Key Marlins players continue to be mentioned as trade possibilities.
And while their miniscule hopes of getting back into playoff contention shrunk even more this weekend at Marlins Park, the likelihood of moves happening soon continue to grow.
Less than 48 hours after they were one strike from victory, the Marlins dropped another tough one, 3-2, to the team with the best record in the majors.
The Marlins (41-49), who fell 10 games behind the second wild-card spot in the National League, dropped their third consecutive game to the Los Angeles Dodgers (64-29) after winning six of eight before the All-Star break.
“We’ve just got to rebound and get going,” Marlins manager Don Mattingly said. “We were playing pretty well going into the break. We ran into a little bit of a buzzsaw here. We had a chance to win that first one, and we were in this one. But we’ve just got to move on and get to the next series.”
Kenley Jansen, whom the Marlins pursued but failed to sign in the offseason, converted his 23rd save, but not without some resistance in the eighth inning. With two outs, Christian Yelich’s single scored Dee Gordon, who reached with a pinch-hit single, to cut the Dodgers’ lead to one.
Marcell Ozuna followed with a single to put two runners on base. But Jansen proceeded to strike out pinch-hitter Justin Bour and then worked a perfect ninth. It was, however, the first time since May 21 that Jansen allowed multiple hits in an outing.
Eight days after picking up his first career victory, Chris O’Grady went five innings, allowed three runs and struck out six while walking two. O’Grady gave up a solo homer to Justin Turner in the first and allowed another run in the third on Turner’s sacrifice fly. He gave up a third run on a single by Austin Barnes in the fourth.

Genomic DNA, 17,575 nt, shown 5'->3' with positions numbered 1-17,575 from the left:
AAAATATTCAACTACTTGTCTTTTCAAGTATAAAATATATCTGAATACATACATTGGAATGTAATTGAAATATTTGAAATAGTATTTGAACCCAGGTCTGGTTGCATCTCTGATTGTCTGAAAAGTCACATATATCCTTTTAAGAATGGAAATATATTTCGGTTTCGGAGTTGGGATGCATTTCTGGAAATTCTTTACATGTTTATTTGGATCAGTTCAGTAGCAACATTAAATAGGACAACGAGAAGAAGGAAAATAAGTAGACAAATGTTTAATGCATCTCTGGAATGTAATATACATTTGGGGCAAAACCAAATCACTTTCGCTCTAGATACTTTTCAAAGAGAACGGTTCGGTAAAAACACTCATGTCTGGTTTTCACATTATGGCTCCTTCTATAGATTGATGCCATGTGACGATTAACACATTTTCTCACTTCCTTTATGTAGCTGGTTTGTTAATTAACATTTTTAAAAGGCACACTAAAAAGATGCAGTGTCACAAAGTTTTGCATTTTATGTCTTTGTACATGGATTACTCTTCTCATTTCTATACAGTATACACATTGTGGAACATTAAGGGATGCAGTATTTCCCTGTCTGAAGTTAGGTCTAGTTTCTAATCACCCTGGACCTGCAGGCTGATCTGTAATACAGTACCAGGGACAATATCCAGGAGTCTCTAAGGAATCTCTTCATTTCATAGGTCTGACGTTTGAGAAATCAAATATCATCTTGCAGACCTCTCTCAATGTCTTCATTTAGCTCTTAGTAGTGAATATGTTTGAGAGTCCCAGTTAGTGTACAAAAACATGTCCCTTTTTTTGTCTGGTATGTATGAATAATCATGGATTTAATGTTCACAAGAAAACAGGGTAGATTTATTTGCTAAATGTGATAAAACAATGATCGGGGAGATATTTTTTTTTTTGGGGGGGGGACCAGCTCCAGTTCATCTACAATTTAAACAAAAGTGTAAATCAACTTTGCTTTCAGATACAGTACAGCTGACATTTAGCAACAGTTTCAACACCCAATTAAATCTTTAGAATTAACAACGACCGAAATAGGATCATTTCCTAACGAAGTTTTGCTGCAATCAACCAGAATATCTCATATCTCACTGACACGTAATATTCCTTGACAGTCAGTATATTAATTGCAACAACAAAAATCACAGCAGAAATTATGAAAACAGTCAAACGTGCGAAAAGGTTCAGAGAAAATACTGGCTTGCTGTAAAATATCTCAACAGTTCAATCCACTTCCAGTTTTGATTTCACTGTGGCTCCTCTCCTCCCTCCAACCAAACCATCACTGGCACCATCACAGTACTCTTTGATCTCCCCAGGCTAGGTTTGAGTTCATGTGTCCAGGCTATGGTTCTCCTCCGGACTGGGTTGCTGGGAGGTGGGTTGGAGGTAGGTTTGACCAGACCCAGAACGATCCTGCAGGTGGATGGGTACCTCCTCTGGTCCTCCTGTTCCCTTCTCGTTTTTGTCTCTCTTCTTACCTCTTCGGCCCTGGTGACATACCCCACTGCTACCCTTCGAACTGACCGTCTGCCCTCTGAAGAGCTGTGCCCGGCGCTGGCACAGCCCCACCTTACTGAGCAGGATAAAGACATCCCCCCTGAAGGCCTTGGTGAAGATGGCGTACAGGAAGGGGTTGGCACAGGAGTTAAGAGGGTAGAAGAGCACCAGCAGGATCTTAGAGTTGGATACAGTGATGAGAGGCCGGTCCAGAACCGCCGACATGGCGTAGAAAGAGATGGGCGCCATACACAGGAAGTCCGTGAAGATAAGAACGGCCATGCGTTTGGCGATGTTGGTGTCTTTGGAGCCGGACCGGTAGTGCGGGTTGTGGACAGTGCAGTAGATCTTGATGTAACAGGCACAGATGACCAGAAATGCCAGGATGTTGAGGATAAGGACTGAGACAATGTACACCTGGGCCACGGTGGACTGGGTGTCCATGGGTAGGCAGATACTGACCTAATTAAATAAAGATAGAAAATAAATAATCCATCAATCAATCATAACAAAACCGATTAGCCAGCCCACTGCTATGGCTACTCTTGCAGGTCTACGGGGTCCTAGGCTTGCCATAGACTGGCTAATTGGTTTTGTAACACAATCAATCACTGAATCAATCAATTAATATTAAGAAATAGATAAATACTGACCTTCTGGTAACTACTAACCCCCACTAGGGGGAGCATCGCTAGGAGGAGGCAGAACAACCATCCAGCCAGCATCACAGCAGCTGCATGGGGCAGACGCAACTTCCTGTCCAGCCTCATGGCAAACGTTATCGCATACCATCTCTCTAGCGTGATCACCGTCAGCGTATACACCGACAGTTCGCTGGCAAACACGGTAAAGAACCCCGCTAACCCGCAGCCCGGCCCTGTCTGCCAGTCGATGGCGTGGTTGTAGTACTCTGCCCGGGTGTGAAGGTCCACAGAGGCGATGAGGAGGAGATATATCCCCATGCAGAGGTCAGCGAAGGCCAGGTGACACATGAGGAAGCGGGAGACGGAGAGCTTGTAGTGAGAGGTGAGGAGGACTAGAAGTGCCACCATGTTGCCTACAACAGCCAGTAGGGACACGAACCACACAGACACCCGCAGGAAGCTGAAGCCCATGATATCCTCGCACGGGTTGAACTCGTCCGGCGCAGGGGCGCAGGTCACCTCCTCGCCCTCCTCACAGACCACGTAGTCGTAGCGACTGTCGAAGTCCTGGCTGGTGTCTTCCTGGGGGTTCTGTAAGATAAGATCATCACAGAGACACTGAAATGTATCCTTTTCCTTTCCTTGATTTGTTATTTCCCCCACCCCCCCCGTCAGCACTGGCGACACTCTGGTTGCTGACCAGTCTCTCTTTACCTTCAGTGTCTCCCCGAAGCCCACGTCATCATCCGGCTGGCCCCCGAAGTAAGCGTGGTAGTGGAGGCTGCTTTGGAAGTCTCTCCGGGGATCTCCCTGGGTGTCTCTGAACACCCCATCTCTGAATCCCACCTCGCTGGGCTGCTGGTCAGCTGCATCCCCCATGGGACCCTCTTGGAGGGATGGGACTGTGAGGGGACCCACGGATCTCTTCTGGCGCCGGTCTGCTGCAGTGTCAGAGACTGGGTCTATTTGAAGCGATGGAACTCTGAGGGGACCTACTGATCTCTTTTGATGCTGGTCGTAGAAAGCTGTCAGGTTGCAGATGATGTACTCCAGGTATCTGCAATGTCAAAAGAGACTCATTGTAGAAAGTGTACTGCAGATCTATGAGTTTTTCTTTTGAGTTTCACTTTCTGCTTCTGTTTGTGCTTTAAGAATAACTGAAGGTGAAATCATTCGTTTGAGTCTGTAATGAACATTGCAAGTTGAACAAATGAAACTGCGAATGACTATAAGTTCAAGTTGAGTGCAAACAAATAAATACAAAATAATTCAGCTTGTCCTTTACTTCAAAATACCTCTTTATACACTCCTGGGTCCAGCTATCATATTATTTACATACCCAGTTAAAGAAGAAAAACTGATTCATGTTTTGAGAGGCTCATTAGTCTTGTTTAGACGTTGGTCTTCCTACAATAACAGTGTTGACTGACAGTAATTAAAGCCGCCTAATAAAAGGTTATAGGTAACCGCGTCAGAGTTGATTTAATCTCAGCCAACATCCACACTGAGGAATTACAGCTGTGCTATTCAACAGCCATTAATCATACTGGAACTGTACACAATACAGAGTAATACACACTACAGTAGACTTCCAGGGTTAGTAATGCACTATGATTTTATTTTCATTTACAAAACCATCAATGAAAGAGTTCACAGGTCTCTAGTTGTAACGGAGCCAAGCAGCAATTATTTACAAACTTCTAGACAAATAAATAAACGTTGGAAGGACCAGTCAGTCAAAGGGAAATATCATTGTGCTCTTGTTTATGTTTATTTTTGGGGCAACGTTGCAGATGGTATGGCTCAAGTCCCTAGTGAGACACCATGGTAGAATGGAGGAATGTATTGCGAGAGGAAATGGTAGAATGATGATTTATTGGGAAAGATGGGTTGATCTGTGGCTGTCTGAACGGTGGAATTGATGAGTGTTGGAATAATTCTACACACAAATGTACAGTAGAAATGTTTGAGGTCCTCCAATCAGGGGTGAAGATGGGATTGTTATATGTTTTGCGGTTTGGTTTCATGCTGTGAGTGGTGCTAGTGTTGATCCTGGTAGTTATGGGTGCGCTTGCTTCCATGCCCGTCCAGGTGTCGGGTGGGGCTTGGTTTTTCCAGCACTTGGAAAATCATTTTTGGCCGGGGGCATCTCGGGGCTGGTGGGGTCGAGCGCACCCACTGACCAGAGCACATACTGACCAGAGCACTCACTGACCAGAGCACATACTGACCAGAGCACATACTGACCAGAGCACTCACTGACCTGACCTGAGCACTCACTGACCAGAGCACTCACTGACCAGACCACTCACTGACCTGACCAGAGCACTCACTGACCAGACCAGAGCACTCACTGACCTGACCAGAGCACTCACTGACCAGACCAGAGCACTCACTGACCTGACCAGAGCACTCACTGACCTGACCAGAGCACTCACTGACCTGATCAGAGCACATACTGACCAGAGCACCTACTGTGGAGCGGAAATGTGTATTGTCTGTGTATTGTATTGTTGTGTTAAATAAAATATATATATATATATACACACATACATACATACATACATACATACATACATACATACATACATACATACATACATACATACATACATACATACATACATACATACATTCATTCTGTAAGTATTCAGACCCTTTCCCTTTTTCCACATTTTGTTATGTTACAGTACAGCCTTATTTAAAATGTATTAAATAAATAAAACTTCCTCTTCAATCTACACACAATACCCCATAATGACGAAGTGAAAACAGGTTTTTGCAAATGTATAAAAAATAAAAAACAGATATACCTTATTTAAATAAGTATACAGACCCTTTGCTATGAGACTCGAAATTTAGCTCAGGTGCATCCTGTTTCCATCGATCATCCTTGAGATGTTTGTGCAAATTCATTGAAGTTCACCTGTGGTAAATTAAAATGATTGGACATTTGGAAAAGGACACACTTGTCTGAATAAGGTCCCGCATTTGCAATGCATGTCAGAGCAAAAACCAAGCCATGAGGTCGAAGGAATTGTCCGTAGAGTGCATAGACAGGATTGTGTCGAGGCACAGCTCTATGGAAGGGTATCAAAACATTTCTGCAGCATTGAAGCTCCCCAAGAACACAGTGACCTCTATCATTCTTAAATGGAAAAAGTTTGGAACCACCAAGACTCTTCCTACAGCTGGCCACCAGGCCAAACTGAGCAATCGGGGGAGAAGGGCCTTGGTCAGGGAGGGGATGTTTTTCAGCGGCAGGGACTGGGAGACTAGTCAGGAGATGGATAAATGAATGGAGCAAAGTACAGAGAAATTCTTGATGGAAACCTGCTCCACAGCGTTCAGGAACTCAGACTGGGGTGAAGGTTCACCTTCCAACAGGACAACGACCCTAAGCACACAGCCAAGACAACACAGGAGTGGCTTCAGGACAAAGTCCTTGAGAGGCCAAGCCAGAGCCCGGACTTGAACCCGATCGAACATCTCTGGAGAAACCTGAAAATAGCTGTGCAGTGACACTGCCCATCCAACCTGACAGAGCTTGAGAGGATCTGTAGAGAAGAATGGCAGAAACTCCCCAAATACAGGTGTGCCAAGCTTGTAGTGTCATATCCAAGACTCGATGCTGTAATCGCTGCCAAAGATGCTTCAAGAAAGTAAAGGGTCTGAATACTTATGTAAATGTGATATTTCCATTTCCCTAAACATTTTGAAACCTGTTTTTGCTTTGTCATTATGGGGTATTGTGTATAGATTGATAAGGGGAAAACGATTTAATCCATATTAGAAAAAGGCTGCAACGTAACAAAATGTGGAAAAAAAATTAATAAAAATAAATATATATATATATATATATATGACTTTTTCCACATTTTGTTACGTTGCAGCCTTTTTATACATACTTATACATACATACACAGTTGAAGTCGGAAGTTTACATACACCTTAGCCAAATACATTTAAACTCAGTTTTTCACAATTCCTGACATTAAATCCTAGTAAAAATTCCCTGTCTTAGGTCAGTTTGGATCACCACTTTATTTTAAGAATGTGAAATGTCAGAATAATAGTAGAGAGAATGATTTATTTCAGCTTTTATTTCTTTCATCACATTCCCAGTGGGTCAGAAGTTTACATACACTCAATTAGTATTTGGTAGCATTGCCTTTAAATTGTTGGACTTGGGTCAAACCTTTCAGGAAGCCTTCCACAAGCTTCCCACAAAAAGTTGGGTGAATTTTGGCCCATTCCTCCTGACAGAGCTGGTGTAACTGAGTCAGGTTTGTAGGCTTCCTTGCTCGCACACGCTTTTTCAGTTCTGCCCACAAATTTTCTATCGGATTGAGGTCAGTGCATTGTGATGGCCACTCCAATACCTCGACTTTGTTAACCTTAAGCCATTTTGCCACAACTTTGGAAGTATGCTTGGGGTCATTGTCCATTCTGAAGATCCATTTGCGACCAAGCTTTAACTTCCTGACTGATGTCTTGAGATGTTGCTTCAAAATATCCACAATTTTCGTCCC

O’Grady (1-1) recorded seven of his outs on fly balls, as he kept the Marlins’ outfield busy.
Ozuna made a spectacular catch in the sixth when he leaped, placed his right hand on the top of the padding above the fence in left field and robbed Enrique Hernandez of a home run.
“First thing when I was running back, I just said this is a chance to make a good play,” Ozuna said. “If you can keep the game closer, that’s the most important thing. You make a catch like that you feel great. You feel happy.”
Giancarlo Stanton jumped near the wall in right-center field on a fly ball hit by Chris Taylor in the fourth, but he couldn’t reach it in time. As he leapt, his glove popped off his hand and went over the wall. Unable to recover it initially, the Marlins rushed out one of Stanton’s other gloves to him. Stanton said after the game he got the glove he dropped back.
“It just hit my wrist at the top of the fence, and the glove just popped off,” Stanton said. “There’s not enough space for me to go down there and get it, but I could see it down there. I’ve seen it happen before, just not where you have no chance of going to get it. Not too many parks have the crevice back there like that.”
Dodgers starter Rich Hill (6-4) pitched five innings, allowing one run and striking out nine, giving him at least that many strikeouts in each of his past three starts.
Ozuna’s leadoff double in the second inning broke a string of eight consecutive perfect innings for Hill against the Marlins — a streak dating to his perfect seven-inning start on Sept. 10 of last season. Hill also struck out nine in that game.
The Marlins broke through in the fifth when Ichiro Suzuki hit a grounder back up the middle that Hill tried to barehand but couldn’t come up with, allowing A.J. Ellis to score. Ichiro’s hit tied him with Rickey Henderson for 23rd on the all-time list with 3,055.